UNITED STATES COURT OF APPEALS FOR THE THIRD CIRCUIT
decided: December 29, 1965.
LAWRENCE E. BIESKI, ET AL., APPELLANTS
EASTERN AUTOMOBILE FORWARDING COMPANY, INC., ET AL., APPELLEES
Sobeloff, Bryan and J. Spencer Bell, Circuit Judges.
FREEDMAN, C. J.:
Plaintiffs, three truck drivers formerly employed by Eastern Automobile Forwarding Company, Inc., brought this action for themselves and on behalf of 52 other truck drivers of Eastern under § 301(a) of the Labor Management Relations Act of 1947, 29 U.S.C. § 185 (a), authorizing suits to be brought in the district courts for "violation of contracts between an employer and a labor organization representing employees in an industry affecting commerce".
Eastern and M & G Convoy, Inc., were each engaged in the business of hauling new automobiles. Their business which is relevant here was the hauling of new automobiles from Chrysler Corporation's assembly plant at Newark, Delaware, to various retail dealers. Eastern's territory for these shipments was within New Jersey and New York, and M & G's was in eastern Pennsylvania and parts of New England and New York. The individual delivery points within the areas were designated and assigned by the manufacturer.
In January of 1964, pursuant to a written agreement, Eastern sold to M & G all its real estate and substantially all of its operating equipment. Not included in the sale were Eastern's Interstate Commerce Commission operating certificate, licenses, good will, accounts receivable and cash. It is agreed by the parties that regulations of the Interstate Commerce Commission prohibited a sale of Eastern's franchise rights to M & G because both parties were common carriers. After the consummation of the sale Eastern went out of business and M & G thereupon began serving for Chrysler Corporation the teritory which had previously been assigned to Eastern.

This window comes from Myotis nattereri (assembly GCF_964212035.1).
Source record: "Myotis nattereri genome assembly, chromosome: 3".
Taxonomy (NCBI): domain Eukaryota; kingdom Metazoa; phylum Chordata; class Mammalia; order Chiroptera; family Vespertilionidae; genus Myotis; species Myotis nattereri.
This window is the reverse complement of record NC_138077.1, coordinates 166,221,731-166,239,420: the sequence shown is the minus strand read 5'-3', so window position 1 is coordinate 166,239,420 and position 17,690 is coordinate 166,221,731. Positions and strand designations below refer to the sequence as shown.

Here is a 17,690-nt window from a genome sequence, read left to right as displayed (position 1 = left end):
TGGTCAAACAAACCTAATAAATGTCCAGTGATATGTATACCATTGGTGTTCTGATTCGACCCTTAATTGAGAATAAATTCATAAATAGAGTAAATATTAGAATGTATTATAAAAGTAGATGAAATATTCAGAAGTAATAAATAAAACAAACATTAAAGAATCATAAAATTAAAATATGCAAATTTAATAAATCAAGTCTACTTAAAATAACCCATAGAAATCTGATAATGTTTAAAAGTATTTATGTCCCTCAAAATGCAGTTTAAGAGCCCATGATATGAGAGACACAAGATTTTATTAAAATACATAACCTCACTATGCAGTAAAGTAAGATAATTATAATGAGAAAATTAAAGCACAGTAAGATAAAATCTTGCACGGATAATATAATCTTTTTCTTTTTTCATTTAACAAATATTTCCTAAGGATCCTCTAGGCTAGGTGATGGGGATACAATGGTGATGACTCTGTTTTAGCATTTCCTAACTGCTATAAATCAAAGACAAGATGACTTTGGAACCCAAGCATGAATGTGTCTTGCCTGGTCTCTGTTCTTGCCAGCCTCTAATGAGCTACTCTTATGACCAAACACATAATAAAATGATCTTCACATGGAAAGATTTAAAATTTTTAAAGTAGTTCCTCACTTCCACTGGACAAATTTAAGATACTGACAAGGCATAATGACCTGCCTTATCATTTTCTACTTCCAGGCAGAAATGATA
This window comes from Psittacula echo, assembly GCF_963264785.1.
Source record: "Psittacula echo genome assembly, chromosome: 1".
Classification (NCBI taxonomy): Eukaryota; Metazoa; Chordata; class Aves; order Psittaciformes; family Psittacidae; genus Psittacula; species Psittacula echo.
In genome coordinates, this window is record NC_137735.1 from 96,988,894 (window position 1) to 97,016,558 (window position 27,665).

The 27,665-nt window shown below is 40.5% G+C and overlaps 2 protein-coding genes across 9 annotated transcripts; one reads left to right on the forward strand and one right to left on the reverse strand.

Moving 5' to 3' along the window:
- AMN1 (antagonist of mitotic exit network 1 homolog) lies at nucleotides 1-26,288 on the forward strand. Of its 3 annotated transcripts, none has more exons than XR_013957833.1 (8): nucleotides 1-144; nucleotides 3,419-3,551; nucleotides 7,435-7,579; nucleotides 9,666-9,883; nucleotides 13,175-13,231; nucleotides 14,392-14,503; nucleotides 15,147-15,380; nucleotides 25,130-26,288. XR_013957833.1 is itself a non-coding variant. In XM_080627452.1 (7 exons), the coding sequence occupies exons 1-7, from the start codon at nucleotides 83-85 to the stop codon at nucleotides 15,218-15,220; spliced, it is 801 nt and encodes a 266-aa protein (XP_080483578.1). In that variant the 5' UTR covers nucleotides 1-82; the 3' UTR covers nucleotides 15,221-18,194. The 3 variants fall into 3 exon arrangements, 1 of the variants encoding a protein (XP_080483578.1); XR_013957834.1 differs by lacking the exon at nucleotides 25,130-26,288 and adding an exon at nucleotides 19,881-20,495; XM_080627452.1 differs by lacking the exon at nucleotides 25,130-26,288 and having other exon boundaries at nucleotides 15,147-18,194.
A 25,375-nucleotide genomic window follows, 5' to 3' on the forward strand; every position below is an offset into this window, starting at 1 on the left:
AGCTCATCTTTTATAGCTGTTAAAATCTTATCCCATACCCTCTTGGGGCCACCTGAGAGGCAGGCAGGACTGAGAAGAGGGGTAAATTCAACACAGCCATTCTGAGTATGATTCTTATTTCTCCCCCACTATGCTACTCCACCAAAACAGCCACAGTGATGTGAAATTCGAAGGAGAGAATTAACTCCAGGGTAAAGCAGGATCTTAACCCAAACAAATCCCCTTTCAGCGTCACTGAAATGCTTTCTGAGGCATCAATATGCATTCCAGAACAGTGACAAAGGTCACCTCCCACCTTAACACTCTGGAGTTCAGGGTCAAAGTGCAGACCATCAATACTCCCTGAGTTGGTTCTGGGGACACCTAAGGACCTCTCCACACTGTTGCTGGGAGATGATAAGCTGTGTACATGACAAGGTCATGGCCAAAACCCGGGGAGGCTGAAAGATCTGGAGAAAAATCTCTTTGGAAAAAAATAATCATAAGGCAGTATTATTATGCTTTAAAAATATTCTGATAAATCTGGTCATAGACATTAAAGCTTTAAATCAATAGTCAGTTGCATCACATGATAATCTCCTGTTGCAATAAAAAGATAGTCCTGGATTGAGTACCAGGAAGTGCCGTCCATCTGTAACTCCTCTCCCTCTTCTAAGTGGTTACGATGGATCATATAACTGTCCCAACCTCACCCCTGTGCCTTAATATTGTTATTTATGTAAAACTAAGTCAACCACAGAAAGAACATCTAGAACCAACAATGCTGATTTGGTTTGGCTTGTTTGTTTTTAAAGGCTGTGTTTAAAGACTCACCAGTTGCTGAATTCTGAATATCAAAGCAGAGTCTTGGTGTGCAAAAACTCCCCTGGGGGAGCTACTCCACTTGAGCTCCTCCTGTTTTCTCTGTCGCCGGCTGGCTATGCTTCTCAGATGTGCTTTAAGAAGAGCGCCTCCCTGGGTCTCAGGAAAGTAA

Plaintiffs and some of the other Eastern drivers on whose behalf this action was brought signed up as drivers for M & G immediately after the agreement was signed. A question at once arose regarding their seniority in relation to M & G's existing employees. Eastern's employees relied particularly on Article IV, § 5, of the collective bargaining agreement,*fn1 which provides: "SECTION 5. Mergers, etc. In the event that the Employer absorbs the business of another private contract or common carrier or is a party to a merger of lines the seniority of the employees absorbed or affected thereby shall be determined by mutual agreement between the Employer and the Unions involved. Any controversy with respect to such matter shall be submitted to the grievance procedure (Article 6)."